Monday, January 18, 2010

ALA Midwinter 2010: an honor!

I'm so thrilled that Grace Lin's Where the Mountain Meets the Moon has been awarded the Newbery Honor! And also so happy that Jerry Pinkney has finally won the Caldecott Gold with The Lion and the Mouse. It was a good day for Little, Brown! See all of the honorees here.

Here are me and Andrea Spooner (editor of The Lion and the Mouse) celebrating at the hotel after hearing the news and before heading over the the awards ceremony.

Watch the announcements of the Caldecott here, and of the Newbery here. My apologies for the shaky, off-center camera work!

Grace posted a few pics of "the call." So cute!

Here are Grace's agent Rebecca Sherman of Writer's House and I fawning over the book and the nice, shiny medal:

And finally, Grace arrived triumphant to the convention center in the afternoon:

Yay, Grace! I love this book so much. One of the Newbery committee members said to me afterwards, "This book is going to be a classic." That is my hope and dream.

For an update of the rest of ALA as I posted on the Blue Rose Girls before the award announcements, read on below.


I'm writing this post on Sunday night in my hotel room in Boston while watching the Golden Globes. I've been here since Friday for the American Library Association Midwinter Conference, and as actors and writers and directors, etc. all collect their awards, I'm trying not to think about our awards, the ones bestowed by the venerable American Library Association. I was burned last year, and on a roller coaster ride the whole weekend before the announcements, and was determined for that to not happen this year, and for the most part it's worked. I've managed to not think about it too much (yeah right).

That aside, I've set this the post automatically at 8:30 AM, so by now we all know which books have won, so I'll just give a general CONGRATULATIONS to all the winners! Although I have a few predictions and hopes, for the most part I have no idea what is going to win.

It's been a great conference so far. On my train to Boston on Friday, I saw a woman reading Grace's Where the Mountain Meets the Moon. Fun! Friday evening, Grace hosted a lovely dessert party at her home. Great company, conversation, and of course tons of dessert! Including Grace's delicious red velvet cupcakes.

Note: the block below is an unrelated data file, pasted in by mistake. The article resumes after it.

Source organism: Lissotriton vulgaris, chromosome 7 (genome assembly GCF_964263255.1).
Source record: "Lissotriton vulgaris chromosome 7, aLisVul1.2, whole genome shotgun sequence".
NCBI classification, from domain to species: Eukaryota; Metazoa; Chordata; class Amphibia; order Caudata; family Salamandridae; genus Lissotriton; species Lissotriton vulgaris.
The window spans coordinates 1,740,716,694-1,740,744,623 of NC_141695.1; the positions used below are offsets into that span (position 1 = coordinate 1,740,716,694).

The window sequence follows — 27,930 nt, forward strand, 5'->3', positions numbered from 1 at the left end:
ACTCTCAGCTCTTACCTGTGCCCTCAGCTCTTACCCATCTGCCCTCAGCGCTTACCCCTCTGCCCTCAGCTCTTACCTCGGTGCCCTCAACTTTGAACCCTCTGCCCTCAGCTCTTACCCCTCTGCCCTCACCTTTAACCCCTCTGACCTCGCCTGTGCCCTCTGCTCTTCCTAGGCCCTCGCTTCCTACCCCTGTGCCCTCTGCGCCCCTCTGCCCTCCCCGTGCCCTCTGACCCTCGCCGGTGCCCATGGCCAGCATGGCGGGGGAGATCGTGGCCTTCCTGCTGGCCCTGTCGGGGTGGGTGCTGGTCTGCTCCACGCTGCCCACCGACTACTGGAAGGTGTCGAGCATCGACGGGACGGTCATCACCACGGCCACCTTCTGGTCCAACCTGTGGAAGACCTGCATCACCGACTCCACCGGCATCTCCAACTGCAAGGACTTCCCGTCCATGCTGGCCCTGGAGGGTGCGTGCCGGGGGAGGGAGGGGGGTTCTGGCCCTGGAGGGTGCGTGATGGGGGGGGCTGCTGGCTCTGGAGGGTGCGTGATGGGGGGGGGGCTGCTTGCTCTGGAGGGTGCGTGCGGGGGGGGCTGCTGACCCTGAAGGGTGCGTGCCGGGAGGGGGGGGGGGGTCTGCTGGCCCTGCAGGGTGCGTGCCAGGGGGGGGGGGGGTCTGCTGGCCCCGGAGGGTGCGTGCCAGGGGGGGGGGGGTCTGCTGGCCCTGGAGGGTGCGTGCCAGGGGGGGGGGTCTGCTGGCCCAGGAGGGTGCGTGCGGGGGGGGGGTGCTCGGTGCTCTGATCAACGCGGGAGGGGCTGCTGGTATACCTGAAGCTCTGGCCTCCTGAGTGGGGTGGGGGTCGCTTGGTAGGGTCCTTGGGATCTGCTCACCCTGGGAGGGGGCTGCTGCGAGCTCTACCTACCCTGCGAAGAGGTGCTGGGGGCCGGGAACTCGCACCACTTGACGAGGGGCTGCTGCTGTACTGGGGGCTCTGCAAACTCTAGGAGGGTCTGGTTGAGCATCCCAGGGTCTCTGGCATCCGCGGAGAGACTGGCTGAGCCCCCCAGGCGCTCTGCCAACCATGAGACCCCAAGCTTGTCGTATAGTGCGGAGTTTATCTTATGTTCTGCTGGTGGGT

Midwinter ALA is probably the most mellow of the conferences for me, as we don't tend to host authors at this conference--so no big events and lunches and dinners. Instead, we have one morning preview breakfast (Saturday morning) where we highlight some of our upcoming books to a select group of librarians. Here's the swag:

And then at the end of the breakfast, we had surprise secret guest speakers Andrea and Brian Pinkney, creators of the amazing book Sit-in: How Four Friends Stood Up by Sitting Down.

Then I headed off to the convention center:

Saturday afternoon I attended the "Great ALA Midwinter Kids/YA Lit Tweet-up" along with Anna and Grace. The Tweet-up was organized by Mitali Perkins and Deborah Sloan, and was a rousing success. It really was the place to be, as shown by all of the party crashers who showed up! It was so successful and well-attended that there were so many people there that I didn't end up seeing at all. Ah, well. Next time!

Sunday I had a lovely breakfast with agent Lauren MacLeod, and then an equally lovely lunch with agents Erin Murphy and Ammi-Joan Paquette. Then it was off to the BBYA teen feedback session. There seemed to be fewer teens than in previous years, and the session barely lasted an hour, but there were still some gems. One girls said that Shaun Tan's Tales from Outer Suburbia "Made me feel like a little kid again, in a good way. I loved it!! I loved it so much." Of Catherine Jinks's The Reformed Vampire Support Group, on teen said, "Yeah, it's another vampire book, but that's okay--it's a good one!" Another teen about an issue book: "I'm wondering if all authors think all teens have issues?"

The three favorite books on the list for the teens seemed to be Fire by Kristin Cashore, Catching Fire by Suzanne Collins, and Swim the Fly by Don Calame. Of the latter, one teen boy said, "This was my favorite book I read in 2009." Another teen said that she was so engrossed in Catching Fire that she forgot to eat.

I listened in on the Notables Committee for a bit as they discussed nonfiction (including a somewhat baffling debate as to whether giving animals names implies anthropomorphism), and then back to BBYA.

And finally, Sunday night I went out to Somerville again to have dinner at an old favorite, Redbones. Here's a pic of our feast, and friends:

And now it's past 11, the Golden Globes are over, and it's time for bed. After the awards announcements I'll be manning the booth until the convention floor closes, and then will sit in on BBYA again before heading back to NY. If you're still at the conference, come find me and say hi!


Anonymous said...

Congratulations both to Grace and to you, Alvina!

Connie said...

Woot woot!

Unknown said...

Congratulations, Grace and Alvina!!! :) I loved that book! IT WAS AWESOME!
~Annika Liu

Unknown said...

Congrats!!!:) I took an AR comprehension test on this book at school and got 100%. It was stupendous!!
~Alison Liu

Judy Freeman said...

Hi Alvina--

As someone who has been madly in love with WTMMTM all year, recommending it everywhere I go, I am ecstatic that it now has a beautiful medal on the cover to keep Minli and her dragon company. Congratulations on a gorgeous example of fine bookmaking and on editing a book that kids will purely love to read. O frabjous day!

Judy Freeman

Kimmyv said...

Congrats, what a terrific year! Cheers to many more!